White: Philadelphia’s green infrastructure implementation plan is a 25-year program, but it doesn’t end there. We’re making a big commitment to change how our stormwater is managed. GSI designs will evolve as we respond to challenges in implementation. As Karly mentioned, those changes will need to be evaluated. Working with our peers at Drexel will be a big part of that.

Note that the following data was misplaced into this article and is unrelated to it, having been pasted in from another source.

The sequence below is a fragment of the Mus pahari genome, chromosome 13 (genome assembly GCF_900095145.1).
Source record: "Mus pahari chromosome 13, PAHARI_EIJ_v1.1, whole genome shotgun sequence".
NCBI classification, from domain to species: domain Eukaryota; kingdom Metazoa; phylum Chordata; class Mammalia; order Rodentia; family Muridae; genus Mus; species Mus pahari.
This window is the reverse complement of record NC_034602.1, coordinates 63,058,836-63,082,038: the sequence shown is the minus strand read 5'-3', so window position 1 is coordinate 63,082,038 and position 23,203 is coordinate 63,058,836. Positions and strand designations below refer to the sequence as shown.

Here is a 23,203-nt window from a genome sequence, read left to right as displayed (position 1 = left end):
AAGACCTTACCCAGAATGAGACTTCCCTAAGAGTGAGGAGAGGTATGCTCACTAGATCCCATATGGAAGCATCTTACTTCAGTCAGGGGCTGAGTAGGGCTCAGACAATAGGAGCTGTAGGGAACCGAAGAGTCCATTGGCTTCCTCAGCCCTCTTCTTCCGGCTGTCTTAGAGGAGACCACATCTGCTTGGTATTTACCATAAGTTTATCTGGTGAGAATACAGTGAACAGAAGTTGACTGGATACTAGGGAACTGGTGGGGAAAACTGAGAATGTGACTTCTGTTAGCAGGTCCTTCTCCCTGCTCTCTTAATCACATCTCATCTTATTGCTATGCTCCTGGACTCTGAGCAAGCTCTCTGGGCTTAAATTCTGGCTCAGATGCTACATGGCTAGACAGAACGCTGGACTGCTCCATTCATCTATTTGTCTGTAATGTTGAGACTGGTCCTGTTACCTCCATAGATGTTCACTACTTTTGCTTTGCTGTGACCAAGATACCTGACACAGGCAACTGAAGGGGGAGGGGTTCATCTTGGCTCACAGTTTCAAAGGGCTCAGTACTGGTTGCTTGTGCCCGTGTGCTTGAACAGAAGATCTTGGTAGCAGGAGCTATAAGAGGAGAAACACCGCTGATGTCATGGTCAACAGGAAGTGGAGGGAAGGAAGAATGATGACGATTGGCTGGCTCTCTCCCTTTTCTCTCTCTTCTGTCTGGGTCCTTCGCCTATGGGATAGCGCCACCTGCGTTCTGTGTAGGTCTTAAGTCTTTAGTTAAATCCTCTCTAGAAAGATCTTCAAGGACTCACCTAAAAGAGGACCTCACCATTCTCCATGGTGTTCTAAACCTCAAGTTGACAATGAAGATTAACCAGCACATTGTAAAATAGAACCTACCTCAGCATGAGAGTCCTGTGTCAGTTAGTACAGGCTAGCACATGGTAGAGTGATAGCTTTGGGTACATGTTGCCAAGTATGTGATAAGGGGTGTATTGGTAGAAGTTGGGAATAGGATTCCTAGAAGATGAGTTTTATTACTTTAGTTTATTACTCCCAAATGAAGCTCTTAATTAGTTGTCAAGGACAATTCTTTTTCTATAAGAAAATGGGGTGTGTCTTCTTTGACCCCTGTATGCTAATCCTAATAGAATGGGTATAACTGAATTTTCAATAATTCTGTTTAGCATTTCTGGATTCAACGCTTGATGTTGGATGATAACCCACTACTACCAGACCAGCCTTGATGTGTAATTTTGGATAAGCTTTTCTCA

About MetroLab: MetroLab Network introduces a new model for bringing data, analytics, and innovation to local government: a network of institutionalized, cross-disciplinary partnerships between cities/counties and their universities. Its membership includes more than 40 such partnerships in the United States, ranging from mid-size cities to global metropolises. These city-university partnerships focus on research, development, and deployment of projects that offer technologically and analytically based solutions to challenges facing urban areas including: inequality in income, health, mobility, security and opportunity; aging infrastructure; and environmental sustainability and resiliency. MetroLab was launched as part of the White House’s 2015 Smart Cities Initiative. Learn more at metrolabnetwork.org or on Twitter @metrolabnetwork.